by Paul Nilsen
Serbia coach Zoran Kovacevic was understandably bursting with pride after his team inflicted a thrilling 59-56 win over reigning champions Spain in one of the best games of the tournament to date.
Trailing for most of the game, Serbia showed great heart with aggression at both ends of the floor to complete something of a mini-shock and after the final buzzer he highlighted the importance for Serbian basketball of such a success.
"When we can take a win against teams like Spain or France it is a big victory for our nation because we are only a small country."
"We are very happy not just because of the win but also because we now have 2 points and a good opportunity ahead in our next two games to progress after this result."
"Every game against Spain is very tough and finally we stopped the mistakes that we made against Turkey and Italy and we saw the final result."
"We played our game and that worked for us to get the victory."
"Defensively our game was about trying to take away the options of the Spanish offence with our defence and to stop their scoring."
"That was always our objective. We had to be good on defensive rebounds and stop second chance scoring which we did very well."
Serbia might have finally cracked in their absorbing game with Italy the last time they took to the floor but after a quality first quarter it was clear it had done little to affect their confidence.
Standing toe-to-toe with the team strongly fancied to retain their title, they shrugged off an 0-4 start to the game and once they opened their account they grew in confidence and finished the period with a 5-0 burst to take a surprise 17-15 lead.
Much of that was down to a lot of hustle, something Serbia certainly don't lack but in the second quarter, the superior class of the Spanish team suddenly began to shine through. A 9-0 shutout put the Spanish team 24-17 ahead and Andrea Vilaro was the player stepping up for Spain.
She secured 7 points shortly before the interval and by half time, Spain were in control at 38-30. Then, within ninety seconds of the re-start, Spain had their first double-figure lead of the game through Carla Rodriguez and things that had looked so bright at the end of the opening period suddenly looked bleak.
That was until Serbia began a mini revival. Trailing 43-35, they narrowed slightly to 48-43 going into the final ten minutes and visibly stepped up their defensive efforts, particularly at the top of the key.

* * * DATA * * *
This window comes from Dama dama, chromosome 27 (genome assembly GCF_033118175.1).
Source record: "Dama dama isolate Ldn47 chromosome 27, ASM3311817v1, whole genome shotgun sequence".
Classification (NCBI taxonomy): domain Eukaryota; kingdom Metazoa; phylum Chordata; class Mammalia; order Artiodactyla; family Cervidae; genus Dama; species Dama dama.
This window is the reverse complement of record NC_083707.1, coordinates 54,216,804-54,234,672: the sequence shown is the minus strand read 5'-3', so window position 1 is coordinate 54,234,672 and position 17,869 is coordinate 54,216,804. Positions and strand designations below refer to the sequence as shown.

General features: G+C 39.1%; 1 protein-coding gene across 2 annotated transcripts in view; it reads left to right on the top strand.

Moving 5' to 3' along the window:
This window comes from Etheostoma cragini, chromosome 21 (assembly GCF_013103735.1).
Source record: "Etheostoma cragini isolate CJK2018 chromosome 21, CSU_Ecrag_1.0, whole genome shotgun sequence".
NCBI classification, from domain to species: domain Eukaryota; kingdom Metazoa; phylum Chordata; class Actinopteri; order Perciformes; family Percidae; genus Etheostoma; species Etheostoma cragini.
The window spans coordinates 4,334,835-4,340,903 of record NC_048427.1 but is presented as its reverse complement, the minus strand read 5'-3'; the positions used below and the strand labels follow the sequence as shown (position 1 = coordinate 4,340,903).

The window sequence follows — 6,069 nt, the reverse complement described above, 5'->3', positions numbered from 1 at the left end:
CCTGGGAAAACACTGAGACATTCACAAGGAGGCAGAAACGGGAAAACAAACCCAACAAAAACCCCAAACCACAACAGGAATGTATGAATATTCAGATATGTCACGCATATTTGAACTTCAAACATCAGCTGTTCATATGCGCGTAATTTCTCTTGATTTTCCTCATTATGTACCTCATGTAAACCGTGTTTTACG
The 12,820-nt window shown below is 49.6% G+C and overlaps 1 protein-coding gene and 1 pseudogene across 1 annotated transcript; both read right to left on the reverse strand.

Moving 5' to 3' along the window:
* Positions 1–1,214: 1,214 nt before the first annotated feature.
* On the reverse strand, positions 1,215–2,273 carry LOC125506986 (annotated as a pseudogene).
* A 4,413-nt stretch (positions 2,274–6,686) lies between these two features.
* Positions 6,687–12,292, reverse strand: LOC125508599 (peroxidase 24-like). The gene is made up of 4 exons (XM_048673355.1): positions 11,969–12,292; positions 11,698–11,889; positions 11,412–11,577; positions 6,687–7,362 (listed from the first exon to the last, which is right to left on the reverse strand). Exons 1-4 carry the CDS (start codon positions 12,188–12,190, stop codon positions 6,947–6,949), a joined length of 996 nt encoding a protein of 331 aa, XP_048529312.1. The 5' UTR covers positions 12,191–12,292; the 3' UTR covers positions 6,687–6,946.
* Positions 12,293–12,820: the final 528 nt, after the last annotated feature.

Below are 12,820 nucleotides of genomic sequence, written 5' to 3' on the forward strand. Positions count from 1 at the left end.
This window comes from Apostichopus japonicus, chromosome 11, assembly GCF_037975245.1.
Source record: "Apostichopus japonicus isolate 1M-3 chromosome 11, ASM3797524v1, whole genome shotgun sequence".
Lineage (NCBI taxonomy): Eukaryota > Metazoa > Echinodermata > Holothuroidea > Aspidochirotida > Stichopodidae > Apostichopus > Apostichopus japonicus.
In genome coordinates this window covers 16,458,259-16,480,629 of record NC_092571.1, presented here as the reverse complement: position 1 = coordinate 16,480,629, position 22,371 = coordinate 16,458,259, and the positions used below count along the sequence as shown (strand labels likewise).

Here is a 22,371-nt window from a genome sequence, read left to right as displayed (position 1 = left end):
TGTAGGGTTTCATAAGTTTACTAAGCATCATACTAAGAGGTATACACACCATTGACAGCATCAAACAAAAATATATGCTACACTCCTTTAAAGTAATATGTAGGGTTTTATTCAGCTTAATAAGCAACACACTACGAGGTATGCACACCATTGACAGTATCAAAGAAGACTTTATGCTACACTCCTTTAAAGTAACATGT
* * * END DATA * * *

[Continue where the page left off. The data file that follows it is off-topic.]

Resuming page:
That pressure on the Spanish ball handlers paid dividends with a nice steal from point guard Aleksandra Stanacev. Suddenly Spain were shooting tough jump shots and were knocked out of their rhythm and fouling needlessly.
Only poor free-throw shooting by the Serbs stopped them getting ahead and it proved to be a great test for the Spanish who could not get to the hoop or move the ball around freely as they had done for most of the game.
Serbia got to within one point at 48-47 and the result hung in the balance in what was another great advertisement for the tournament. It was relentless with neither team giving the other a second on the ball.
Andrea Vilaro drilled a triple with four minutes remaining to put hr country 55-51 in front but yet once more Serbia hit right back, Jelena Stulic making a three.
With 90 seconds left in the game it was tied up at 56-56after a terrific baseline move by Dijana Stancic before team-mate Natasa Kovacevic curved her way to the hoop with a great lay up going high off the glass.
With 48 seconds left Serbia were finally in the lead and the Spanish team were on the ropes for the first time in the tournament.
Next time down Serbia played more tenacious defence and as Spain patiently tried to ork an opening they were eventually forced into taking a failed jump shot as the 24 seconds expired.
This meant Spain had to foul with 15 seconds left and Kovacevic made one free throw to give Spain the opportunity to tie the game and force overtime.
A final dose of great defence forced Inmaculada Zanogura into a double dribble to force wild Serbian celebrations as the final buzzer sounded.